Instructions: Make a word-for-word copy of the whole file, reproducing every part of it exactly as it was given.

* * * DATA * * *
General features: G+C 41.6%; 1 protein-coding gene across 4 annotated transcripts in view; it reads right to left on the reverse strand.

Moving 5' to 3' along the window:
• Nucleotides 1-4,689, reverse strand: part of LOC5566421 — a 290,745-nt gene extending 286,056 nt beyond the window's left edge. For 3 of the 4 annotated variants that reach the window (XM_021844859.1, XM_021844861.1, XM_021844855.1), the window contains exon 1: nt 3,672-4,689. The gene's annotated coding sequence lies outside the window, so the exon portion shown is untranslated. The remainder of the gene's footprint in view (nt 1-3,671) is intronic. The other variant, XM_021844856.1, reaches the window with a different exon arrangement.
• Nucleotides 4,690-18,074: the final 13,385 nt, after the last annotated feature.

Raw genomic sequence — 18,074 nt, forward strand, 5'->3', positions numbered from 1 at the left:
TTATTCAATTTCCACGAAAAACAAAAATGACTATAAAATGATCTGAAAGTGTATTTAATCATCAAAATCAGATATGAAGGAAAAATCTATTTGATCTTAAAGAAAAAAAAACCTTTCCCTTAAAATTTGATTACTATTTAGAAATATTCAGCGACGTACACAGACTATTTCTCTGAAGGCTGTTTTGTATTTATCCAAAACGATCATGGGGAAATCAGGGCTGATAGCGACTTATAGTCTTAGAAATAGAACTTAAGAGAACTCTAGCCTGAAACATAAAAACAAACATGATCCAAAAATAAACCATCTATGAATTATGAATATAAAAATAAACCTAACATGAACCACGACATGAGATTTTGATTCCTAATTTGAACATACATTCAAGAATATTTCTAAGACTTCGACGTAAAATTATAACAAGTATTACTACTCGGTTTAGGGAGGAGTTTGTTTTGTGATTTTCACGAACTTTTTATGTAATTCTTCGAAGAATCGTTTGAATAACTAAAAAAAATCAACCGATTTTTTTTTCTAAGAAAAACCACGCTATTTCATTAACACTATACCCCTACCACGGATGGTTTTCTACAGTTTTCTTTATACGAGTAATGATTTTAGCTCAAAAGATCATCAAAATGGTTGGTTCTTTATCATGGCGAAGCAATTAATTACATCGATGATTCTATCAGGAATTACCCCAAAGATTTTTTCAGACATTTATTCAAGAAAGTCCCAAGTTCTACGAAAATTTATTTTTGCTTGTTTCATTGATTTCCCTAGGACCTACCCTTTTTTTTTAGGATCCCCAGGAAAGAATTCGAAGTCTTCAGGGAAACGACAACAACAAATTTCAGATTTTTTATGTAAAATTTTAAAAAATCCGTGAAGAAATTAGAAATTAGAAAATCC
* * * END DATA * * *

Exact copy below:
General features: G+C 41.6%; 1 protein-coding gene across 4 annotated transcripts in view; it reads right to left on the reverse strand.

Moving 5' to 3' along the window:
• Nucleotides 1-4,689, reverse strand: part of LOC5566421 — a 290,745-nt gene extending 286,056 nt beyond the window's left edge. For 3 of the 4 annotated variants that reach the window (XM_021844859.1, XM_021844861.1, XM_021844855.1), the window contains exon 1: nt 3,672-4,689. The gene's annotated coding sequence lies outside the window, so the exon portion shown is untranslated. The remainder of the gene's footprint in view (nt 1-3,671) is intronic. The other variant, XM_021844856.1, reaches the window with a different exon arrangement.
• Nucleotides 4,690-18,074: the final 13,385 nt, after the last annotated feature.

Raw genomic sequence — 18,074 nt, forward strand, 5'->3', positions numbered from 1 at the left:
TTATTCAATTTCCACGAAAAACAAAAATGACTATAAAATGATCTGAAAGTGTATTTAATCATCAAAATCAGATATGAAGGAAAAATCTATTTGATCTTAAAGAAAAAAAAACCTTTCCCTTAAAATTTGATTACTATTTAGAAATATTCAGCGACGTACACAGACTATTTCTCTGAAGGCTGTTTTGTATTTATCCAAAACGATCATGGGGAAATCAGGGCTGATAGCGACTTATAGTCTTAGAAATAGAACTTAAGAGAACTCTAGCCTGAAACATAAAAACAAACATGATCCAAAAATAAACCATCTATGAATTATGAATATAAAAATAAACCTAACATGAACCACGACATGAGATTTTGATTCCTAATTTGAACATACATTCAAGAATATTTCTAAGACTTCGACGTAAAATTATAACAAGTATTACTACTCGGTTTAGGGAGGAGTTTGTTTTGTGATTTTCACGAACTTTTTATGTAATTCTTCGAAGAATCGTTTGAATAACTAAAAAAAATCAACCGATTTTTTTTTCTAAGAAAAACCACGCTATTTCATTAACACTATACCCCTACCACGGATGGTTTTCTACAGTTTTCTTTATACGAGTAATGATTTTAGCTCAAAAGATCATCAAAATGGTTGGTTCTTTATCATGGCGAAGCAATTAATTACATCGATGATTCTATCAGGAATTACCCCAAAGATTTTTTCAGACATTTATTCAAGAAAGTCCCAAGTTCTACGAAAATTTATTTTTGCTTGTTTCATTGATTTCCCTAGGACCTACCCTTTTTTTTTAGGATCCCCAGGAAAGAATTCGAAGTCTTCAGGGAAACGACAACAACAAATTTCAGATTTTTTATGTAAAATTTTAAAAAATCCGTGAAGAAATTAGAAATTAGAAAATCC